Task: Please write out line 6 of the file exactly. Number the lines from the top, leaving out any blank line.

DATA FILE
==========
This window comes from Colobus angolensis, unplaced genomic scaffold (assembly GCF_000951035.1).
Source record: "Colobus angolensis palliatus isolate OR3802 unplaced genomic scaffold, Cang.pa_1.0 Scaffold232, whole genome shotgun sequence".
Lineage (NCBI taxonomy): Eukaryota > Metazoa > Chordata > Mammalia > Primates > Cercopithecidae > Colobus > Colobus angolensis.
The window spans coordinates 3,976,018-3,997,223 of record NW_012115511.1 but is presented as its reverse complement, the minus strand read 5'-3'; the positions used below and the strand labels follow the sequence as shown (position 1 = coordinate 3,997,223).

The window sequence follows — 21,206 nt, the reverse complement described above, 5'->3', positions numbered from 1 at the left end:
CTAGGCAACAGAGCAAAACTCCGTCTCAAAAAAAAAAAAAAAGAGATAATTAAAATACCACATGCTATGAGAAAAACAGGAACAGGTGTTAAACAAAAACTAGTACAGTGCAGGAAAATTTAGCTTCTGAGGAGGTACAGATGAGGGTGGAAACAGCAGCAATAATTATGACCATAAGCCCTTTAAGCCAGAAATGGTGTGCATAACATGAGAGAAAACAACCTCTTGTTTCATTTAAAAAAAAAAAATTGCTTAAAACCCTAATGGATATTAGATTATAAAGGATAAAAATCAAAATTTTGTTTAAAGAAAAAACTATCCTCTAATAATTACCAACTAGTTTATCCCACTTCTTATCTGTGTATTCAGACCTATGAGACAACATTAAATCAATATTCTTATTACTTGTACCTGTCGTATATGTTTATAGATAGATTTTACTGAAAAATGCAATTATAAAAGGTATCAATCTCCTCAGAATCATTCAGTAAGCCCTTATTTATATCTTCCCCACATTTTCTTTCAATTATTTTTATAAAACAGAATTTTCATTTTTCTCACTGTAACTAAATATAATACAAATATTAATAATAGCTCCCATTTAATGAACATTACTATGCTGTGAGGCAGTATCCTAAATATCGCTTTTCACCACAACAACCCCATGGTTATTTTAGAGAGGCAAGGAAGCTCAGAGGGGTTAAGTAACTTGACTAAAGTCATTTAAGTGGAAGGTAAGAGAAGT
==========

CTAGGCAACAGAGCAAAACTCCGTCTCAAAAAAAAAAAAAAAGAGATAATTAAAATACCACATGCTATGAGAAAAACAGGAACAGGTGTTAAACAAAAACTAGTACAGTGCAGGAAAATTTAGCTTCTGAGGAGGTACAGATGAGGGTGGAAACAGCAGCAATAATTATGACCATAAGCCCTTTAAGCCAGAAATGGTGTGCATAACATGAGAGAAAACAACCTCTTGTTTCATTTAAAAAAAAAAAATTGCTTAAAACCCTAATGGATATTAGATTATAAAGGATAAAAATCAAAATTTTGTTTAAAGAAAAAACTATCCTCTAATAATTACCAACTAGTTTATCCCACTTCTTATCTGTGTATTCAGACCTATGAGACAACATTAAATCAATATTCTTATTACTTGTACCTGTCGTATATGTTTATAGATAGATTTTACTGAAAAATGCAATTATAAAAGGTATCAATCTCCTCAGAATCATTCAGTAAGCCCTTATTTATATCTTCCCCACATTTTCTTTCAATTATTTTTATAAAACAGAATTTTCATTTTTCTCACTGTAACTAAATATAATACAAATATTAATAATAGCTCCCATTTAATGAACATTACTATGCTGTGAGGCAGTATCCTAAATATCGCTTTTCACCACAACAACCCCATGGTTATTTTAGAGAGGCAAGGAAGCTCAGAGGGGTTAAGTAACTTGACTAAAGTCATTTAAGTGGAAGGTAAGAGAAGT